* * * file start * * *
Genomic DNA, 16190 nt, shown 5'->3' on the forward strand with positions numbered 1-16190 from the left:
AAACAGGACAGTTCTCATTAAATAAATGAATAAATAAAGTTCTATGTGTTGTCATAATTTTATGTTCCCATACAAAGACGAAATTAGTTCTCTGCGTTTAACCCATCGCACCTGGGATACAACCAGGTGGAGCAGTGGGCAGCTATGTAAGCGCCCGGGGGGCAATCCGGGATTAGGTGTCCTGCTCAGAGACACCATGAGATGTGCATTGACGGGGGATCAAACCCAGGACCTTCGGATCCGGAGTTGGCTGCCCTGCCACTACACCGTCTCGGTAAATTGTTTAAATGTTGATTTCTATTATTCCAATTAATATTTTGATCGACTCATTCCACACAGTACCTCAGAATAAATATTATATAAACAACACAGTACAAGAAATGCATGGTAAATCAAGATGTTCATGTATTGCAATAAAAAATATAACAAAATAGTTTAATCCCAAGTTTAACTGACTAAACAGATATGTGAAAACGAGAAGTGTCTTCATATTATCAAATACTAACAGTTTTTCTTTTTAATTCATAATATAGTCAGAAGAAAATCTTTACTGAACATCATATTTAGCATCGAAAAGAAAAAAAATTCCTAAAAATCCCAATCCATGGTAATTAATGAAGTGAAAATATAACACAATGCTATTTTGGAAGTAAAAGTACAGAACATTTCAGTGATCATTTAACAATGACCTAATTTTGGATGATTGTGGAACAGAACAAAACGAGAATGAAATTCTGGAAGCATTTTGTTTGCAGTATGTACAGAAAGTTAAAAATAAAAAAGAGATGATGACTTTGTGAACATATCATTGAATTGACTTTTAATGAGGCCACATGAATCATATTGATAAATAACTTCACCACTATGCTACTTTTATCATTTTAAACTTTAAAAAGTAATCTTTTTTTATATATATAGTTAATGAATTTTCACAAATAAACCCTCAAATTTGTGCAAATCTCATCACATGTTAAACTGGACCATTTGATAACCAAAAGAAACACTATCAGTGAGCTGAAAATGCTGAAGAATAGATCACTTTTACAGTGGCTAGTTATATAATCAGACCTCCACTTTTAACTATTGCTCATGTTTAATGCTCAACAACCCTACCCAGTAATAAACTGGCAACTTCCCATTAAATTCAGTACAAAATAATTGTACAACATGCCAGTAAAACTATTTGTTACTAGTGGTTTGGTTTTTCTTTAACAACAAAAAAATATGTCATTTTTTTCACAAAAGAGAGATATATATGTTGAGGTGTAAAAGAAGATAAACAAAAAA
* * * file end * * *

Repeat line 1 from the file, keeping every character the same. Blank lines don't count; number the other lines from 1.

Genomic DNA, 16190 nt, shown 5'->3' on the forward strand with positions numbered 1-16190 from the left: